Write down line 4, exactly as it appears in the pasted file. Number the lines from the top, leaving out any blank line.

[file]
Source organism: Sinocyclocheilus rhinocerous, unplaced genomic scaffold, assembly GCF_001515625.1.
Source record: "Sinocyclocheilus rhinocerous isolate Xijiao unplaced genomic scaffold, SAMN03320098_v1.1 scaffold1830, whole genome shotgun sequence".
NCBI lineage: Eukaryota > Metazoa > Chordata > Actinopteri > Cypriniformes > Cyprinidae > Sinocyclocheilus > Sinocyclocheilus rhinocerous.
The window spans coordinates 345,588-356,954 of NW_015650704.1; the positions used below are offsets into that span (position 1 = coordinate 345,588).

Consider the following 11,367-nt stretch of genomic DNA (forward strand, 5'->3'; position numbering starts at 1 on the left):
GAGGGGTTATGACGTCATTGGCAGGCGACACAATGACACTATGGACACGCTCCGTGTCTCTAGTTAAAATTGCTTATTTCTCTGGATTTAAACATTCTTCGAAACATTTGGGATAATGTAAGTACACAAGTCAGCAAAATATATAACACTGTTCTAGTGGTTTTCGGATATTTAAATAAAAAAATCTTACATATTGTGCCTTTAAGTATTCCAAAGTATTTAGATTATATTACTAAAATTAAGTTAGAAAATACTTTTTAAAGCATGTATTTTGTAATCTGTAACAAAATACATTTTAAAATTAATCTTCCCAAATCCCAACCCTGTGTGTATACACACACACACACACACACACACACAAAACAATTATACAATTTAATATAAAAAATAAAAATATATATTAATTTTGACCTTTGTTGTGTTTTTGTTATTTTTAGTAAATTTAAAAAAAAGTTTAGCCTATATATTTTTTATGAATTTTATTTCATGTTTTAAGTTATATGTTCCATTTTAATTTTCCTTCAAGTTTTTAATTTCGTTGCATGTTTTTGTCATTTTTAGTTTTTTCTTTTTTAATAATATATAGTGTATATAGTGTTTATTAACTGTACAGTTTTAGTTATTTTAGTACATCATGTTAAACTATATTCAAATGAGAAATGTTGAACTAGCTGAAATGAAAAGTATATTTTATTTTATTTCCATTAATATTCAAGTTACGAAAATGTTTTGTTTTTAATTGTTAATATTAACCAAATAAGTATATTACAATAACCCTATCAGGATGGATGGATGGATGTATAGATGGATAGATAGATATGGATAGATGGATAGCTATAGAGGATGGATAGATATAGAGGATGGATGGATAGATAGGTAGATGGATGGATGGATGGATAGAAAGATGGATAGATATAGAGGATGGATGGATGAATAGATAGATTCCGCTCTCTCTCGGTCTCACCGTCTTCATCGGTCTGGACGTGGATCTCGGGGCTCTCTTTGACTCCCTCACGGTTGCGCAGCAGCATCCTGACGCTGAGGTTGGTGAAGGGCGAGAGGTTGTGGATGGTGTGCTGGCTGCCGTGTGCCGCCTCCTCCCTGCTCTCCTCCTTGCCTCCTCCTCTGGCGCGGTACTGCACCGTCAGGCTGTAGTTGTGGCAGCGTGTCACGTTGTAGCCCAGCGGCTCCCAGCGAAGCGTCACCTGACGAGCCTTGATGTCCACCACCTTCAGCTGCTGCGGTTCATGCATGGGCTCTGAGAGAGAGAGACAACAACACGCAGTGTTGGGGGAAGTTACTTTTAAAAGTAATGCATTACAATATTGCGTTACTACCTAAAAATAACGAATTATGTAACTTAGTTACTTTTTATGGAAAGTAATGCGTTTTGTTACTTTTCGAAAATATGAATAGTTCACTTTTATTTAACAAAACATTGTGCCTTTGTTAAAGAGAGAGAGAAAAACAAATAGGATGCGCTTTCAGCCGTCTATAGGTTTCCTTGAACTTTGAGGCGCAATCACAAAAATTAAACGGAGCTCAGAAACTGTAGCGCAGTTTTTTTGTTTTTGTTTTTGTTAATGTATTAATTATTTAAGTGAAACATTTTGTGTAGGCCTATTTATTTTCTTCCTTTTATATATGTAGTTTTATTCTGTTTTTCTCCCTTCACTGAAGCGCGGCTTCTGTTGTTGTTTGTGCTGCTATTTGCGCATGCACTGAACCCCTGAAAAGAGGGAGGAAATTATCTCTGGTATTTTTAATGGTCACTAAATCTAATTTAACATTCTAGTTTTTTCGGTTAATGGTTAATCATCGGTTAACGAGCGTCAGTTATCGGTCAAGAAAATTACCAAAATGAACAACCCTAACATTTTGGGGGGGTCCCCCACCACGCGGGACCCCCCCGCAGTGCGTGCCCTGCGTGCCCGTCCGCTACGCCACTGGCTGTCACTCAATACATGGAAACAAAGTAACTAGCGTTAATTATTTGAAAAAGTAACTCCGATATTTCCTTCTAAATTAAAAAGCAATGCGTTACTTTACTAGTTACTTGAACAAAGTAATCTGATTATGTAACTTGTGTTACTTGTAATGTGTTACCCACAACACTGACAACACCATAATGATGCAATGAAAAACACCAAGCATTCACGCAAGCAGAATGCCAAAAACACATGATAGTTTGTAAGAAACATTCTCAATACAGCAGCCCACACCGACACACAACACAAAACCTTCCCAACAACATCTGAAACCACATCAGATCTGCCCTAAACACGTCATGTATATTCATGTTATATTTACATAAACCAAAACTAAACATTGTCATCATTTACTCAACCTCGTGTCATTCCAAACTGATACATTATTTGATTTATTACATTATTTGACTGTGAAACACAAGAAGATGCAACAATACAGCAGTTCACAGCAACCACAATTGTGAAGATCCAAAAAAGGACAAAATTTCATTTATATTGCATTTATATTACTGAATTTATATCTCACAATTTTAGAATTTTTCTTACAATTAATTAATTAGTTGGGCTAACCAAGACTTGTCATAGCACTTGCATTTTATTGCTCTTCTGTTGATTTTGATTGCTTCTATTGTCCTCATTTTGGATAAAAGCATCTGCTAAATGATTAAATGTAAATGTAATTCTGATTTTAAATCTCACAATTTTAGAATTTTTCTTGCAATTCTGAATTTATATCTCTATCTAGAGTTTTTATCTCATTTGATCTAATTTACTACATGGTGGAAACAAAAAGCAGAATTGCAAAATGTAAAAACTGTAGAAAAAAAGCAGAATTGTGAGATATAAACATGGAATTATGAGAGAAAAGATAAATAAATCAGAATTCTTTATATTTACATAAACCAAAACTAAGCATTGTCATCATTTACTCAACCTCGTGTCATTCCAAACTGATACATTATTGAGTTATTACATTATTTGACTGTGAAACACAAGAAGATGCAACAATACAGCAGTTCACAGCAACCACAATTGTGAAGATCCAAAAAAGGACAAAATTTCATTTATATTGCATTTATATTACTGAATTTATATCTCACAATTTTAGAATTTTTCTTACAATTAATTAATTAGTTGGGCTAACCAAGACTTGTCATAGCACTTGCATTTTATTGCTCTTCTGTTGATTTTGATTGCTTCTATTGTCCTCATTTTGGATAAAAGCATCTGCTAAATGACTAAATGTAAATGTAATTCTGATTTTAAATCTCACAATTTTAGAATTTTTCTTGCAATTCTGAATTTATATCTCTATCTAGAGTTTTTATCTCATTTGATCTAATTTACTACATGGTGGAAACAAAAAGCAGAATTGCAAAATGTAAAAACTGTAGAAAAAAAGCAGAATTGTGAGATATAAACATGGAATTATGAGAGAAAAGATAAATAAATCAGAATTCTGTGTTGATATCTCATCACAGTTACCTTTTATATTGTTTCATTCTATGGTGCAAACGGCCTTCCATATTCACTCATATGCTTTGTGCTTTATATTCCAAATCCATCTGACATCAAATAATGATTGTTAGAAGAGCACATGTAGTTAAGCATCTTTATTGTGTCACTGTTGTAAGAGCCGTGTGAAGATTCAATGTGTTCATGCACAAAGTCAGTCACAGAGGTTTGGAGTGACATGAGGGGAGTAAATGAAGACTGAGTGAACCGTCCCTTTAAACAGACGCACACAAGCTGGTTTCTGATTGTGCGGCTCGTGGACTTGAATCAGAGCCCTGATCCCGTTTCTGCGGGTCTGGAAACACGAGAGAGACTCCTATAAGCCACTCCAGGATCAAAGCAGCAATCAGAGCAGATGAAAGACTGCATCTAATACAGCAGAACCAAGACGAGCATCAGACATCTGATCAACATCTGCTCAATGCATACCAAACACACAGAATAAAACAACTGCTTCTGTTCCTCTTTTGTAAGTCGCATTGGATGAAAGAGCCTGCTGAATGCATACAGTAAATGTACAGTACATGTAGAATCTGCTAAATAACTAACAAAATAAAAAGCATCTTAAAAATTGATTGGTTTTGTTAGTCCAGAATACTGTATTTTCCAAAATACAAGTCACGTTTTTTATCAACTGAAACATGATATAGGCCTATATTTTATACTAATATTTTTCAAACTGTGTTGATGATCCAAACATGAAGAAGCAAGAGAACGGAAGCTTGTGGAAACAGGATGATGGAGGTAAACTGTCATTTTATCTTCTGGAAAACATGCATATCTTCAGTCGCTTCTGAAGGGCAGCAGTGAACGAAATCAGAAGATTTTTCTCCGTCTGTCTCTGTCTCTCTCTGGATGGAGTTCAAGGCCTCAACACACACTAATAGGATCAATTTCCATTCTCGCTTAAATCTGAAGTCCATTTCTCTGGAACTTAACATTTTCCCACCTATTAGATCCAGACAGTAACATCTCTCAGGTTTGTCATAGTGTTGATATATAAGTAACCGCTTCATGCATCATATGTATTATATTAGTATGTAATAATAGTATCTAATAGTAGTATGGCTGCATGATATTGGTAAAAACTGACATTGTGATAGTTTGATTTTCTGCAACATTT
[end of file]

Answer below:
The window spans coordinates 345,588-356,954 of NW_015650704.1; the positions used below are offsets into that span (position 1 = coordinate 345,588).